The Myths of Writing

Many myths surround the endeavor of creative writing. I will try to dispel some of them for you.

Myth No. 1: Authors go it alone.

This is one of the biggest myths of novel writing, and it’s created because you only see the author’s name on the book cover. Pick up a book by your favorite author and read the acknowledgements. They’re thanking beta readers, critique partners, their agent and the editor(s) at the publishing house. All these people took turns reading the manuscript and providing feedback.

Myth No. 2: All I have to do to write a best seller is get a fancy cover and market it to death.

Writing a best-seller is not about marketing, it’s about the story, the characters, the writing. Fancy gimmicks and an eye-catching cover might get people to click on the Look Inside feature on your Amazon book, but if the opening few pages aren’t polished and your story doesn’t hook them right away, they’ll stop before they reach the end of the free preview and move on to one of the “Customers Also Viewed” options at the bottom of the page. You didn’t spend hundreds of bucks on a cover design and Facebook or Amazon ads to drive traffic to someone else’s book.

Myth No. 3: My best friend/sibling/spouse read it for me and said it was great.

Best friends, siblings and spouses are not going to tell you the 140,000-word fantasy epic you’ve slaved over for two years is a pile of stinking garbage. But chances are it is, especially if you haven’t enlisted the aid of someone who knows what they’re doing. Why? Because no one gets it right the first time. First drafts are also called rough drafts for that very reason. Somewhere in that mess is a novel, and you’re going to need a lot of help to extract it from the pile of steaming word vomit.

Myth No. 4: Using Microsoft Word is the same as using an editor.

Microsoft Word can help with spelling and basic grammar, but it can’t tell you if your character reading the newspaper in a coffee shop picked up the New York Times on p. 2 and put down the New York Post on p. 4. It can’t tell you if your main character’s blazing brown eyes in the first chapter had changed to sizzling blue eyes in the fourth chapter. They can’t tell you the demons who run faster than horses took seven hours to make a 12-mile journey. A good editor will catch those mistakes along with your dangling participles, misplaced modifiers and mixed up POV.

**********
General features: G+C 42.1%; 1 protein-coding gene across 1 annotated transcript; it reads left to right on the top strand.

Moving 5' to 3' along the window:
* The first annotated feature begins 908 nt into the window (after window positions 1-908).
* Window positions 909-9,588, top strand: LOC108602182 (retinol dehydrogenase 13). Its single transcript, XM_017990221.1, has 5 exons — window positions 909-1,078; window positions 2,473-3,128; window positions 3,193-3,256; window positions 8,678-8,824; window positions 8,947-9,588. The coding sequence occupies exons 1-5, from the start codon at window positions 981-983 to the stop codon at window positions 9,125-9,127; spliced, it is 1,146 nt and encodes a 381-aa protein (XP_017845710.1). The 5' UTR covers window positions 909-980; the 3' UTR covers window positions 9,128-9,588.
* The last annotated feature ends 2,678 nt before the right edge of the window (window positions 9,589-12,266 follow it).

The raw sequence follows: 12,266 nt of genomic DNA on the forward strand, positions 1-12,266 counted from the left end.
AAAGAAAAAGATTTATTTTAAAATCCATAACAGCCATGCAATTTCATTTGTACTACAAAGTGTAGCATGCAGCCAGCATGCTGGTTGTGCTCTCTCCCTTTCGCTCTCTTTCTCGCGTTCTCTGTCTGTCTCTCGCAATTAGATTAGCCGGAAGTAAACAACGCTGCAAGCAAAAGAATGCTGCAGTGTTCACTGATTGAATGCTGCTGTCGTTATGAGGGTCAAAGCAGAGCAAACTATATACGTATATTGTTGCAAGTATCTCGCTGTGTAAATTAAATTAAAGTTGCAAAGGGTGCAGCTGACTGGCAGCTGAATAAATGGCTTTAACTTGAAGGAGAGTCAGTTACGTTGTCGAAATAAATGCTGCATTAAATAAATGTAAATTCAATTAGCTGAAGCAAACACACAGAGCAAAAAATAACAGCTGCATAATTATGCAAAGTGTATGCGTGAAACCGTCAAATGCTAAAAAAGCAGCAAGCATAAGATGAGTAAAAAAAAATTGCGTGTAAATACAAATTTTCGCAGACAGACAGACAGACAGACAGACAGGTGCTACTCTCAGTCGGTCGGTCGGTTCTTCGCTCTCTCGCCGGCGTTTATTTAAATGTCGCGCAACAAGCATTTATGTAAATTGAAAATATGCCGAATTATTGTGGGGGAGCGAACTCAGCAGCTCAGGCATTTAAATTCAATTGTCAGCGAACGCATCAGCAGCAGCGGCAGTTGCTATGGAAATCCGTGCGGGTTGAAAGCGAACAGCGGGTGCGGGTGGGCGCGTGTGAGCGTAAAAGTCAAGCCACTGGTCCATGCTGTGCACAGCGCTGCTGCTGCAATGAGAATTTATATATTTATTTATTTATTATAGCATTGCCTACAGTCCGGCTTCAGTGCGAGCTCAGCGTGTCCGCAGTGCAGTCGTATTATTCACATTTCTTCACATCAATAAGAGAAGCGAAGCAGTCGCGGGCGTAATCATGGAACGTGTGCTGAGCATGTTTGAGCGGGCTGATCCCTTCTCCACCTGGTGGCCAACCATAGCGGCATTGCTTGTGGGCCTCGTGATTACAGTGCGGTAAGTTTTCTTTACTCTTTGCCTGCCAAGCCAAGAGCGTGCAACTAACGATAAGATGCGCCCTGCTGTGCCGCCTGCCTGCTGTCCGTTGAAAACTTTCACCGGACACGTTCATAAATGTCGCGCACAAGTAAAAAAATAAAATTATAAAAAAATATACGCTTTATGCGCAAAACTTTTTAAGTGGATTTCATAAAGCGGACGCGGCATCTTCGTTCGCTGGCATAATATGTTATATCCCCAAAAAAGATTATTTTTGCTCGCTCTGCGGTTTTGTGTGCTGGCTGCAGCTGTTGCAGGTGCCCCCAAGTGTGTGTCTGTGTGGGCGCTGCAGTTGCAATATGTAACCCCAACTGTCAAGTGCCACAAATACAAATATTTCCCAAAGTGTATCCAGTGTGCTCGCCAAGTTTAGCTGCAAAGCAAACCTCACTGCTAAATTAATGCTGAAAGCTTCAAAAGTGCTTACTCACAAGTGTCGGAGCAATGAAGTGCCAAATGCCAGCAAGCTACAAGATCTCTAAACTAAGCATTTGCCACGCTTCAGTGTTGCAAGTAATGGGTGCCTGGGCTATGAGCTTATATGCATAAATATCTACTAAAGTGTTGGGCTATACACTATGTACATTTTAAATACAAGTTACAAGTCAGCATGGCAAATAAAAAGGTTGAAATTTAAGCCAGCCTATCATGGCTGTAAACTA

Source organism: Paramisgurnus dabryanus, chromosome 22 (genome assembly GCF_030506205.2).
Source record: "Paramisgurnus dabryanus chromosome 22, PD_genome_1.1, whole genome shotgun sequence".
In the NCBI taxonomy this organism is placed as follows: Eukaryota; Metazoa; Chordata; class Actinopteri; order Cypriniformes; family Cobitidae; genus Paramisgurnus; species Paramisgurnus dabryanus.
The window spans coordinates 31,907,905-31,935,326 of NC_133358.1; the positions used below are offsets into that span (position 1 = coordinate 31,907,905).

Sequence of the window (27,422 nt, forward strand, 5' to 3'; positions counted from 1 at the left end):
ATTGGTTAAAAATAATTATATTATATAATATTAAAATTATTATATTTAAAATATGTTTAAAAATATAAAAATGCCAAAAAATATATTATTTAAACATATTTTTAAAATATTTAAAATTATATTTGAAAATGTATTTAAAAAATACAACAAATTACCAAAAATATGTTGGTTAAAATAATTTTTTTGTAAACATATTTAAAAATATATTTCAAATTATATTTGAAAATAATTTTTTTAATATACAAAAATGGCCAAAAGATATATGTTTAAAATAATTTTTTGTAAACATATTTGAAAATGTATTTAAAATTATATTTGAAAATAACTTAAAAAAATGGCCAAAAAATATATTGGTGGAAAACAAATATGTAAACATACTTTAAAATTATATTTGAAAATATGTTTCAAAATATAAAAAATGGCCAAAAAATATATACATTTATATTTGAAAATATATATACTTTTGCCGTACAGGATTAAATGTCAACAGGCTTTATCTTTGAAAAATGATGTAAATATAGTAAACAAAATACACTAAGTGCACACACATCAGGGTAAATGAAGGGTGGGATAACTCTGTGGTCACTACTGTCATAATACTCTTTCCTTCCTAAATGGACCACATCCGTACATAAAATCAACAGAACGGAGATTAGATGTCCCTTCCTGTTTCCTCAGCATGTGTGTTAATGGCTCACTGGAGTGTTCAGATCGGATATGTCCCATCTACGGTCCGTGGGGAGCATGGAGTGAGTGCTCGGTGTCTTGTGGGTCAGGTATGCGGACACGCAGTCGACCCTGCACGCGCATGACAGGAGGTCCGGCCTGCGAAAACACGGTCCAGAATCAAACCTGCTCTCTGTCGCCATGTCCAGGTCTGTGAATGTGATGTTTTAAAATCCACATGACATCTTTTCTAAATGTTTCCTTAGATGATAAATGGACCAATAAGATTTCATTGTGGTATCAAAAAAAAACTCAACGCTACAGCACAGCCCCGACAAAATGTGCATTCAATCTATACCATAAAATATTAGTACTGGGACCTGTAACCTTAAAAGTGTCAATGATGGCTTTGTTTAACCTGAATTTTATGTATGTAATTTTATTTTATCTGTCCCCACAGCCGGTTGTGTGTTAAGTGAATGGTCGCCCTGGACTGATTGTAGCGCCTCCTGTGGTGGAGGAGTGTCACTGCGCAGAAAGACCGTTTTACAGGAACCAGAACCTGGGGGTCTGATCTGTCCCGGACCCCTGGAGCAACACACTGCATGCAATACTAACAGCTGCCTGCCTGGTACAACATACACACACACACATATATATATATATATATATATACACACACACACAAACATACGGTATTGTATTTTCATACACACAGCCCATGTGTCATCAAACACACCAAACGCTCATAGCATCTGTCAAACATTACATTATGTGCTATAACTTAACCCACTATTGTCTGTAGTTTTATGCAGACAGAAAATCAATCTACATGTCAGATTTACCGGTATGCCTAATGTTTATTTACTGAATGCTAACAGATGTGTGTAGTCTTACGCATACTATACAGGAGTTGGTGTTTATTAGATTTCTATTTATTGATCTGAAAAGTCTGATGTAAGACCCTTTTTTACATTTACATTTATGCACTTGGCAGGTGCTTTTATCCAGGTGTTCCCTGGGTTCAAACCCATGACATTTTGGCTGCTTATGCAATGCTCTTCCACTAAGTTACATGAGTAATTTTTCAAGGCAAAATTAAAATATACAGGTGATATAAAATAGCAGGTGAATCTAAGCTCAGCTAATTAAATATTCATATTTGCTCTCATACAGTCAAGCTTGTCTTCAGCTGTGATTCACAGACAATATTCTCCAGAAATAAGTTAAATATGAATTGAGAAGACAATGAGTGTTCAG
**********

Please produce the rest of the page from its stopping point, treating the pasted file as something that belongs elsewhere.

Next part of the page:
Myth No. 5: I’m not a good enough writer.

All you need to be a successful writer is an imagination, basic writing skills and, to paraphrase Bill Murray in Stripes, a willingness to learn. Creative writing is a skill like anything else. And like all other skills, the more you work at it and study it, the better you’ll be.

Myth No. 6: I don’t know the rules of writing.

I believe creative writing has one rule: You can do whatever you want, as long as you do it well. That’s it. Well-meaning people will tell you there are all sorts of rules when it comes to writing a novel: You can’t head hop, you can’t use passive voice, you can’t use adverbs, you can’t switch tense, you can’t use omniscient POV. Ignore them.

That doesn’t mean you have carte blanche to do all those things. It just means that if you try one of those styles of writing, you better do it very well. And if you’re a new or inexperienced writer, chances are your skill is not up to that level yet.

Myth No. 7: Self-publishing is for people who couldn’t get an agent

It is true that lots of writers who self-publish tried to get an agent and failed, but that doesn’t mean their writing is sub-standard. Agents are stretched thin, receiving hundreds of queries a week. Hooking an agent’s attention in the ten seconds she skims your query at the end of a long day is difficult.

It’s easy to see why many writers turn to self-publishing. More control over their writing. They design their own covers. They decide when the book is released and create their own promotions. They set their price and get higher commissions to boot.

Why go through the agony of querying, revising, submitting and editing that can take three or four years to bring a book to market when you can skip all that and get your work out in the world within days?

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